This story goes along with the lesson and is to be read before the lesson begins. It will help students get an understanding of exponential growth through a story that is easy to remember. Demi. One Grain of Rice. N.p.: n.p., n.d. One Grain of Rice (exponential Growth). University of Georgia. Web. Oct. 2012. <http://jwilson.coe.uga.edu/EMT668/EMAT6680.F99/Martin/instructional %20unit/day4.exponential/excel/grainofrice.html>.

Day Three: I will use this to help parents become more involved in their student's learning. After learning about how many people they're from they'll figure out just a few names of those people. Familytree3.gif. N.d. Photograph. Journey Folki. Web. 28 Nov. 2012. <http://www.journeyfolki.org.uk/Portals/13/images/familytree3.gif>.

I used this assignment to base my lesson plan on Linear vs Exponential Growth. This lesson will help parents get involved because students will have to ask their parents for help to fill in a family tree and, hopefully, a parent will come in and talk about their collected family tree. Harel, Barzilai, Ph.D. "Generation E: Modeling Exponential Growth." Generation E: Modeling Exponential Growth. Http://barzilai.org/, n.d. Web. 28 Nov. 2012. <http://barzilai.org/cr/generations.html>. Day Four: This worksheet was the skeleton for what I made my worksheet out of. This worksheet is a good assessment that helps students understand how exponential decay can relate to them in real life. Ledwith, Jennifer. "Exponential Function - Exponential Decay Worksheet 2." Mathematics. About.com, n.d. Web. Oct. 2012. <http://math.about.com/od/exponents/a/deca.htm>.

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This activity is very engaging. The students will learn how exponential decay works and be rewarded with candy in the end. The students will be able to focus on this better than a lecture. DeRosa, Tom. "Lesson Idea: Model Exponential Decay with Skittles (or M&Ms)." Web log post. I Want to Teach Forever: Information, Inspiration and Ideas to Help Teachers in and out of the Classroom. Blogger, 1 Dec. 2008. Web. Oct. 2012. <http://www.teachforever.com/2008/12/lesson-idea-model-exponential-decay.html>.

Day Five: This table helps me present data about Australia to the class so that they'll get an understanding of what they are doing in their groups. "Demographics of Australia." Wikipedia. Wikimedia Foundation, 27 Nov. 2012. Web. 28 Nov. 2012. <http://en.wikipedia.org/wiki/Demographics_of_Australia>.

For the other worksheets I will use this website to get the populations of countries. Database on Developed Countries. Institut National D'etudes Demographiques, n.d. Web. 28 Nov. 2012. <http://www.ined.fr/en/pop_figures/developed_countries/developed_countries_database>.

This link goes to a document. The document would help students practice and gain knowledge of real world problems that exponential growth and decay can be used in. This would be used for homework. "Exponential Growth and Decay Problems." Http://www.mathvizza.com, n.d. Web. Oct. 2012. <http://www.google.com/url? sa=t&rct=j&q=&esrc=s&source=web&cd=2&ved=0CCkQFjAB&url=http%3A%2F %2Fwww.mathvizza.com%2Flessons %2Falgebra2_5%2Fchapter6%2Fwrksht_1_exp_growth_decay.doc&ei=SupfUO2FHsSCyAHG gYGoCg&usg=AFQjCNFX9hV6a1DKkRisQjbJmG4vFIr5wQ&sig2=kz_DlFjxBqlCuPgL0VB PkQ>.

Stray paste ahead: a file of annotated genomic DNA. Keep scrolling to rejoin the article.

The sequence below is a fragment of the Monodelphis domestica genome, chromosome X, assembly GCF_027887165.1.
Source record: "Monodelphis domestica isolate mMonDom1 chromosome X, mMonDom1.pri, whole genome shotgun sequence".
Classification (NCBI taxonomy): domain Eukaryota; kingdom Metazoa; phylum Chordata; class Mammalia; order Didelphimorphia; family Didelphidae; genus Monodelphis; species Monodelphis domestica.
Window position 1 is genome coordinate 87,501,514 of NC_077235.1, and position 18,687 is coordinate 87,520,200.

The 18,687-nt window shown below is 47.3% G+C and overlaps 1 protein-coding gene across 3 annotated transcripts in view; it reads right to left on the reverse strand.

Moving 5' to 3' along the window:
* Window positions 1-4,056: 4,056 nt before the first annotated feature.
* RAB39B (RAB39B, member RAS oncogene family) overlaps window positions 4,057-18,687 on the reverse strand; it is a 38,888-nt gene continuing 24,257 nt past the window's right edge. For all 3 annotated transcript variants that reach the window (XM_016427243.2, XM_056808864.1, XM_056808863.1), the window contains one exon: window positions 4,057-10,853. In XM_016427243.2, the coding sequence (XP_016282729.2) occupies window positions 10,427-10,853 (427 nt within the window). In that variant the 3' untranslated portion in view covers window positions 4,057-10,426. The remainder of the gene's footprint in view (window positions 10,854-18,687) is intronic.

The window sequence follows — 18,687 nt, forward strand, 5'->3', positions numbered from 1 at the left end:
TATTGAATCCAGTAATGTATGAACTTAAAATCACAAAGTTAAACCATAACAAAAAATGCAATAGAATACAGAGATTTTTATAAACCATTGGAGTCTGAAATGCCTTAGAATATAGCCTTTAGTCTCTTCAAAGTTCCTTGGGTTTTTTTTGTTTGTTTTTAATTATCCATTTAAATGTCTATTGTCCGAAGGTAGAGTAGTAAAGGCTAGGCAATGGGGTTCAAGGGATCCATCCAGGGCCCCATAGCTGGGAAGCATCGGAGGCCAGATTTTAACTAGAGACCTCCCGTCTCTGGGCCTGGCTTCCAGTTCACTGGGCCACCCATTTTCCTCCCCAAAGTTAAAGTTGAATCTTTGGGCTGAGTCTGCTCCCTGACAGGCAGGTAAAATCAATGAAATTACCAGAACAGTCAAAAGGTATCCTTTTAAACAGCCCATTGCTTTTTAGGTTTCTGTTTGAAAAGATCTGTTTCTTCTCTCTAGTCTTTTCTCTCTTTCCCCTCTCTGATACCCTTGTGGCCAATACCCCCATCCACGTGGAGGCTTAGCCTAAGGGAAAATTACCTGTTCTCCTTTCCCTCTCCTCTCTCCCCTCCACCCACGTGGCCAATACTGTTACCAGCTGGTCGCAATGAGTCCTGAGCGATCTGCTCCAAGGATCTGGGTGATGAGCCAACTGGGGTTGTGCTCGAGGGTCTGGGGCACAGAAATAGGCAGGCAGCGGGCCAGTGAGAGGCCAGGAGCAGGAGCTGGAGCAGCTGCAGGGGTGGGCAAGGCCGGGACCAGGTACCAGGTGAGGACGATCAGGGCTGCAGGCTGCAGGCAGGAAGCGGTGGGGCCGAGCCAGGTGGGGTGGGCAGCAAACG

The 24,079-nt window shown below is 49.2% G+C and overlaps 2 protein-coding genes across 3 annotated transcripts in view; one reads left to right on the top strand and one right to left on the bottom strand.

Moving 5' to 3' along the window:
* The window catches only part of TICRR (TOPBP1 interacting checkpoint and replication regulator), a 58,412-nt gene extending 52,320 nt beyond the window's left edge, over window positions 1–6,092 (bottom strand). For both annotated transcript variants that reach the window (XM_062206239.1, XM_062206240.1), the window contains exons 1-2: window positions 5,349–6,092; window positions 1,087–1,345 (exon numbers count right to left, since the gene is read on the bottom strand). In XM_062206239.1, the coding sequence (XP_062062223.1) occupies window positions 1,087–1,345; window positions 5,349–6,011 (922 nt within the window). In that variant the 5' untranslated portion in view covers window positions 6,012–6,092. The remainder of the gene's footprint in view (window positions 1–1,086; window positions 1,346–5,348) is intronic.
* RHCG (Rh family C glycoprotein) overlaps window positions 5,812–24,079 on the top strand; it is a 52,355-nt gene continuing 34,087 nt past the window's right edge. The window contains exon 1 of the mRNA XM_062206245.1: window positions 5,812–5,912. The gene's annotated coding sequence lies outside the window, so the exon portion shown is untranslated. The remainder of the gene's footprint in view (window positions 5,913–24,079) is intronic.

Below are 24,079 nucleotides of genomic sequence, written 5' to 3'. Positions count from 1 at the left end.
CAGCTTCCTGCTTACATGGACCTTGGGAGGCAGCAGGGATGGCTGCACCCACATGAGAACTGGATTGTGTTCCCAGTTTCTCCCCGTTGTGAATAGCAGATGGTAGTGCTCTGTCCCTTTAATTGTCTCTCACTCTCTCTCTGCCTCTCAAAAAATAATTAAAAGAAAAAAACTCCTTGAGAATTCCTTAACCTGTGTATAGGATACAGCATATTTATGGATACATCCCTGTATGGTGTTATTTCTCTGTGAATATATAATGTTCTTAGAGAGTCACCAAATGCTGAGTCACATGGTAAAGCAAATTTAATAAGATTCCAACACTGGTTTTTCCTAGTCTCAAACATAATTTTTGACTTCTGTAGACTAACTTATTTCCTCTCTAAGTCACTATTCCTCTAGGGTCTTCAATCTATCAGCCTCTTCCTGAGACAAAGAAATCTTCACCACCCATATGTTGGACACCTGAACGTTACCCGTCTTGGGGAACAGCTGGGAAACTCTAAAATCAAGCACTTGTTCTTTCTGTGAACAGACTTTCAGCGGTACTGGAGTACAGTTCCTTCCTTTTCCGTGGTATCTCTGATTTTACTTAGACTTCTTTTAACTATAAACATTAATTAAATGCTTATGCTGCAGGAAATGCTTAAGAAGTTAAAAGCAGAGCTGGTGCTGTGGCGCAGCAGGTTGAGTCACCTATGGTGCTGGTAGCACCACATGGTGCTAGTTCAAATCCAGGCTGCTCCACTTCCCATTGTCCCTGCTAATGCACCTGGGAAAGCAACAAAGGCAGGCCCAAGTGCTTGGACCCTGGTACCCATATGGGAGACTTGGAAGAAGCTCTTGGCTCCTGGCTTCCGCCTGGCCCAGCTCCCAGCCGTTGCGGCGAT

Day Seven: Mr. Zaborowski has a few worksheets that are really helpful for students. The questions stay on one topic and do not bounce to things that I plan to teach after day seven. Zaborowski. "Worksheet 8.1 : Zero and Negative Exponents." Mr. Zab's Math Shop. Franklin Road Academy, n.d. Web. 28 Nov. 2012. <http://www.frapanthers.com/teachers/zab/AlgebraI/Worksheets/Worksheet8.1.pdf>.

Days Seven and Eight: This website has great worksheets for math. The worksheets come with keys so that the teacher does not have to waste time solving the problems. The worksheets go nicely with my daily lessons. Used for days seven, eight, "Exponent Worksheets." Exponents Worksheets. Math Worksheets 4 Kids, n.d. Web. 28 Nov. 2012. <http://www.mathworksheets4kids.com/exponents.html>.

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Day Nine: This website can create tests, worksheets, and quizzes for math. Kuta Software. "Powers of Products and Quotients." Test and Worksheet Generators for Math Teachers. Kuta Software, n.d. Web. 28 Nov. 2012. <http://www.kutasoftware.com/FreeWorksheets/PreAlgWorksheets/Powers%20of %20Products%20and%20Quotients.pdf>. Day Ten: This worksheet is for the last day. It uses all the rules of exponents that the students have learned but focuses mainly on radicals. Kuta Software. "Radicals and Rational Exponents." Test and Worksheet Generators for Math Teachers. Kuta Software, n.d. Web. 30 Nov. 2012. <http://www.kutasoftware.com/FreeWorksheets/Alg2Worksheets/Radicals%20and %20Rational%20Exponents.pdf>.